Spaghetti alla Carbonara

Categories: Main Course, Recipes, West
Tags: , , , ,
Comments: 6 Comments
Published on: October 16, 2011
 

Carbonara has to be one of my favourite Italian dishes.  It’s so simple but incredibly tasty.  Sadly a lot of restaurants get it horribly wrong.  It must be a British thing but there does seem to be a propensity to add cream to a Carbonara or stranger yet mushrooms?  Carbonara is not meant to be a white sauce otherwise it would be “Spaghetti with a Bacon, White Wine and Mushroom sauce”.  And if that was the case I wouldn’t be using Spaghetti because it doesn’t really pick up a heavy sauce.  I would instead use Pappardelle or Fettuccine… something that would be better with a heavy sauce.  In case you are wondering I don’t use Spaghetti for Bolognese either.  It’s something many Italians raise their eyebrows at – Spaghetti with Bolognese?  I’ll save the explanation for when I do my own Bolognese recipe on here!

Back to the Carbonara, this is my ultimate weeknight quick supper.  It takes all of 30mins to cook and prepare and it is simply delicious!  It is a perfect quick dinner for two or you can easily scale up the quantities and make this for a large family.  This dish symbolises what I love most about Italian cuisine – simplicity.  It’s so simple, but what separates a good Carbonara from a bad one (apart from the quality of the ingredients) is how well it is cooked.

I hope you enjoy this recipe as it’s taken a few years to get it just how I like it.  I’ve tried it using different ingredients and even using Creme Fraiche but none of them have been quite so satisfying as this recipe.  All this recipe needs is some good quality ingredients, use the best dried spaghetti you can get your hands on.  Buy some nice pancetta and Pecorino from an Italian deli and use some good quality free range eggs.

Ingredients (Serves 2):

240g Pancetta

300g Spaghetti

2 Eggs

2 Cloves Garlic

150g Pecorino + extra for sprinkling

Freshly ground black Pepper

Pinch of Sea Salt

1 tbsp Olive Oil

 

Method:

1.  Bring a large pan of heavily salted water to the boil

2.  Cut the Pancetta into lardons and finely dice the Garlic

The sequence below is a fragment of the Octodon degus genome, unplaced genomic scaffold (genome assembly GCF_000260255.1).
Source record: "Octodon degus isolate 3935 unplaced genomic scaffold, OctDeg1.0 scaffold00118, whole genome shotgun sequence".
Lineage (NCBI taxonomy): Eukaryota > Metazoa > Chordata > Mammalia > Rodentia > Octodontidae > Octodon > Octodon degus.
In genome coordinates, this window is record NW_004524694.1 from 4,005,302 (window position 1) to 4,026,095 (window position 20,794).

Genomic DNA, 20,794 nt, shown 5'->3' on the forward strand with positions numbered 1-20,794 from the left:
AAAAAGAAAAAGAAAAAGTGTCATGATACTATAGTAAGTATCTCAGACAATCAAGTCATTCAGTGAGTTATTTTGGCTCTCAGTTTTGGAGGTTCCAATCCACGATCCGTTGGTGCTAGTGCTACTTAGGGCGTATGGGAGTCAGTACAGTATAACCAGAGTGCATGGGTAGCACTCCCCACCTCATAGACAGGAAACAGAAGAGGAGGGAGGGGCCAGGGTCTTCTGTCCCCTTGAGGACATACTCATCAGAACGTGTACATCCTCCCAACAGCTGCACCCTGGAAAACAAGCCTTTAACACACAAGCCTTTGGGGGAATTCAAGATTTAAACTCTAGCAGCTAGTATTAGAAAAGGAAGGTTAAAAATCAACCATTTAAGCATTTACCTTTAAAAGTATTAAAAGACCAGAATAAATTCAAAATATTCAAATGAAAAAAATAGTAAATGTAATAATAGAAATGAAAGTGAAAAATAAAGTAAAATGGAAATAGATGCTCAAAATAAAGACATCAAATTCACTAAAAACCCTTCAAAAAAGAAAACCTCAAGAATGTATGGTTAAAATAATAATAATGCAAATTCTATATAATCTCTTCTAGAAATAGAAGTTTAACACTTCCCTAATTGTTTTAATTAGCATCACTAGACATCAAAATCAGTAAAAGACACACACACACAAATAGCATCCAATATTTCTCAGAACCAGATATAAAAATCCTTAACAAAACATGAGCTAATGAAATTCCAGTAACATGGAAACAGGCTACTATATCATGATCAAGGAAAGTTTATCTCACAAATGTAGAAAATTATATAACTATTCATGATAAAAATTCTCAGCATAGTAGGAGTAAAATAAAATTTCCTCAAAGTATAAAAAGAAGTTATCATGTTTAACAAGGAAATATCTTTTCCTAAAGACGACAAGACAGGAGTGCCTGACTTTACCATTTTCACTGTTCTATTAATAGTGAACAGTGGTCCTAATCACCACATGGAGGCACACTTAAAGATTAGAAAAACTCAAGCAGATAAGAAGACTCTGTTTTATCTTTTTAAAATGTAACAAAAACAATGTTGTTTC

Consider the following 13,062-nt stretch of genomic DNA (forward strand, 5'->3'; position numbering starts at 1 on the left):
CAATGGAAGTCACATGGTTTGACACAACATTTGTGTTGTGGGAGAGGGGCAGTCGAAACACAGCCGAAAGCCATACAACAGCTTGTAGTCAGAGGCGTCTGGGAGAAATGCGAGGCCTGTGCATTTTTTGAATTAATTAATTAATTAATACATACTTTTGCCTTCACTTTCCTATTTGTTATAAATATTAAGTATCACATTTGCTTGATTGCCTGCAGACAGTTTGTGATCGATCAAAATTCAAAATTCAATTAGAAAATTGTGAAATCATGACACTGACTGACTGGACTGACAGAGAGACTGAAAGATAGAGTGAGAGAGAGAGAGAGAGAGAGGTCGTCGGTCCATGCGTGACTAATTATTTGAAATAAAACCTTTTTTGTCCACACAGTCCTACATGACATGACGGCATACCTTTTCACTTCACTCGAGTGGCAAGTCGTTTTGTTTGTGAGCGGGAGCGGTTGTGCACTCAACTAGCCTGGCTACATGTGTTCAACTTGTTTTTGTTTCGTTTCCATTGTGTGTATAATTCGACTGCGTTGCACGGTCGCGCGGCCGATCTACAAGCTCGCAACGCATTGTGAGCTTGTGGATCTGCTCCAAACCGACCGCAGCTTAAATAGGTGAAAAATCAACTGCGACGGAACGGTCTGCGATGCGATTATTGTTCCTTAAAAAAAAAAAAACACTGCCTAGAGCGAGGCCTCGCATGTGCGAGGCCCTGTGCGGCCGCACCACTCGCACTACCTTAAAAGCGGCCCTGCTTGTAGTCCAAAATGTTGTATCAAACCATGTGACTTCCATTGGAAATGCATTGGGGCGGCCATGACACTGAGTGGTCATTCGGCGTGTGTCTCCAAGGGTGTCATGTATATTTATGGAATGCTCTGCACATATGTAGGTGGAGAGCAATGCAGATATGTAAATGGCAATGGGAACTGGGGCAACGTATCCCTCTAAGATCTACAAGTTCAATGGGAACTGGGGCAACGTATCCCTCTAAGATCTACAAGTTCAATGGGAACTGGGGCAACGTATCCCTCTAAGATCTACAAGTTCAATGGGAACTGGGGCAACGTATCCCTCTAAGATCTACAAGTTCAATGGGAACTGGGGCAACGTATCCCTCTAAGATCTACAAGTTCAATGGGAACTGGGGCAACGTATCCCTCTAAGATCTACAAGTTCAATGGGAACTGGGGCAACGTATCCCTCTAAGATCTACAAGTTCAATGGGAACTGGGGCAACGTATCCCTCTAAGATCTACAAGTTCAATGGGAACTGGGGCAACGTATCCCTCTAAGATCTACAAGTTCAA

3.  Pour the tablespoon of Olive Oil into a saute pan and put on a high heat until the oil shimmers

4.  Put the Spaghetti in the now boiling water and cook until just Al Dente.

5.  Fry the Pancetta for a few minutes then add the Garlic.  Fry the Pancetta until it is nice and crispy.  Add the pinch of sea salt and plenty of black pepper.

6.  Using a pasta scoop or slotted spoon take the Spaghetti out of the pan and put it into the saute pan over the Pancetta.  Once you have removed all the Spaghetti from the pan, fry the whole thing for a minute.  Ensuring all the Spaghetti is coated in the oil.

7.  Remove the saute pan from the heat.  Grate in the cheese and mix well.

8.  Add the eggs into the pan and mix well.  Add some more black pepper.

9.  Spoon over a few tablespoons of the pasta water to make the Spaghetti nice and glossy.

10.  Plate the Carbonara and sprinkle generously with some more cheese.

 

Tips:

I prefer using Pecorino for this recipe but Parmesan works just as well.  You can also swap the Pancetta for Smoked Streaky Bacon (as a cheaper alternative) but it’s not as good as the real thing.

When adding the egg make sure the pan isn’t still roasting hot.  The pasta itself should be warm enough to cook the eggs as a sauce.  This is the trickiest part of the recipe, you have a margin of 2 degrees… too hot and it’s scrambled eggs, too cold and the eggs won’t cook.  You can get away with it being too cold but scrambled eggs don’t make a nice sauce.

Keep the pasta water boiling while you add in the cheese and eggs.  If the pasta is too cold for the eggs the addition of the hot water will soon sort it and it will reheat it a little, ensuring you don’t end up serving a cold dish.  Don’t add too much water though, you want a glossy sauce not a watery one.



6 Comments - Leave a comment
  1. james lloyd says:

    I agree with most of what you say but I think people have a propensity to overcook the egg. I agree with using pecorino or even a pecorino/parmesan mix but I mix my egg and Parmesan together before combining and crucially I don’t and it to the pan. I plate up the pasta and then add the egg/cheese mix to the bowls and mix in the bowl. The pasta is about the right temperature here and doesn’t overcook.

    The other ingredient I use is Guanciale. It’s difficult to get hold of but its flavour compared to pancetta is incredible (honestly will change your life!). Its bacon made from pigs cheek and I believe this is the traditional Roma bacon that they use. Be careful with it because the burning temperature of the fat in Guanciale is very low.

     
    • chef_cerro says:

      Thanks, I’ll try and hunt down some Guanciale, I love all things pork and I can’t say I have ever tried Guanciale, so it will be one to look out for.

      I made this post a while ago, I’ve actually changed the way I now do the eggs. I picked up some tips from an Italian chef and what they do it is to temper the egg first using the pasta water, THEN they add it to the pan, works every time. It seems so obvious now as I do it all the time when making custard, can’t believe I didn’t think of it earlier.

       
  2. Robin says:

    Enjoyed this one very much, kids did to. Had a slight scrambled egg issue, but i know better for next time.

     
  3. Thanks! Your recipe makes justice to this phenomenal dish. As an Italian living in Vancouver I know exactly what you mean – even the most classic recipes often get distorted. I just discovered your blog, I’ll be following it.

     

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